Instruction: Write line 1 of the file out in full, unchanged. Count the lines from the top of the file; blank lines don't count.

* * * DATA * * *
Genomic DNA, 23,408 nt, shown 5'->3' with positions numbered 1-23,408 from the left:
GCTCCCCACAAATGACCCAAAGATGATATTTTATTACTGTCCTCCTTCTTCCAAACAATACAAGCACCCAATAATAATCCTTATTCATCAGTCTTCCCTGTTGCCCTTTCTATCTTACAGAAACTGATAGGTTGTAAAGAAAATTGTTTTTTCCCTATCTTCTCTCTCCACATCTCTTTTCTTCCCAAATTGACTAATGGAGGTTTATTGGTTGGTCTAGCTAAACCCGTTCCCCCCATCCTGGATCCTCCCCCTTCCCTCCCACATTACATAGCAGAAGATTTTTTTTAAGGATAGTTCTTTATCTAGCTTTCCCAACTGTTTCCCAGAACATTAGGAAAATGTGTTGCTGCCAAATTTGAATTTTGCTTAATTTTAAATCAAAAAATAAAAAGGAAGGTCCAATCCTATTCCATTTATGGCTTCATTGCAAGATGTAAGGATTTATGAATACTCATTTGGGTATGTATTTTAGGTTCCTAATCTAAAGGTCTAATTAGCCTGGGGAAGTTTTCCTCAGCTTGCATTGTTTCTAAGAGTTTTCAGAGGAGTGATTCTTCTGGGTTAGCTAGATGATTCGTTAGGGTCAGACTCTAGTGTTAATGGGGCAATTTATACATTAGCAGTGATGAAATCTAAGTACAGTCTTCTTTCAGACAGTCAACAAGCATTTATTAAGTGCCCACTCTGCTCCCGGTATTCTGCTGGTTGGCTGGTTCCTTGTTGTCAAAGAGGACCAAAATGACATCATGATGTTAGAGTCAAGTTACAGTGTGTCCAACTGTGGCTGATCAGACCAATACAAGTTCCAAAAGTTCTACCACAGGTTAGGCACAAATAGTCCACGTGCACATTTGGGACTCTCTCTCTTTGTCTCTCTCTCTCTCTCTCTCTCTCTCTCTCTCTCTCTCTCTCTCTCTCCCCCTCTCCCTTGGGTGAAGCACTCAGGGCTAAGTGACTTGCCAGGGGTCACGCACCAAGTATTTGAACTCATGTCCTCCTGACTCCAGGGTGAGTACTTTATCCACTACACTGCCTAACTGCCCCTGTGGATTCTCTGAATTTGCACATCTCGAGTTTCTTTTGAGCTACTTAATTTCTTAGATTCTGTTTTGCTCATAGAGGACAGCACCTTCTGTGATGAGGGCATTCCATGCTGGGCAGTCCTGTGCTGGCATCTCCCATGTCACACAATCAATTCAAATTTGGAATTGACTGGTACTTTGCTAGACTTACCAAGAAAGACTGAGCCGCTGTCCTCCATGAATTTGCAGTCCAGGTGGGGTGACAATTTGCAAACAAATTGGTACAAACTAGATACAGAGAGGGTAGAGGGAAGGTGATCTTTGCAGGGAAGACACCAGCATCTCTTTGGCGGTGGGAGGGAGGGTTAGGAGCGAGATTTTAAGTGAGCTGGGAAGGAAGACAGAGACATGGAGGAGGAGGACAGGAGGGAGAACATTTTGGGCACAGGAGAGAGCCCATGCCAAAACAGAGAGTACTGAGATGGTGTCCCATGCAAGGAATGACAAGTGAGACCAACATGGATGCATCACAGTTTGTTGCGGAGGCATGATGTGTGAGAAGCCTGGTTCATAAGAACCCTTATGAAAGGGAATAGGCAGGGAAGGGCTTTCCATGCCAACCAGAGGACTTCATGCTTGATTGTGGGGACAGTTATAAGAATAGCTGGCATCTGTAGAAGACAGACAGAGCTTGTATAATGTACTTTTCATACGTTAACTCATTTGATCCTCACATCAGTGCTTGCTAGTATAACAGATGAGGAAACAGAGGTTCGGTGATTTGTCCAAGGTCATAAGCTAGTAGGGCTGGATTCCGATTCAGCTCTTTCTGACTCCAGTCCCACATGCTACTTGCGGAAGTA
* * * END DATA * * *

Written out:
Genomic DNA, 23,408 nt, shown 5'->3' with positions numbered 1-23,408 from the left: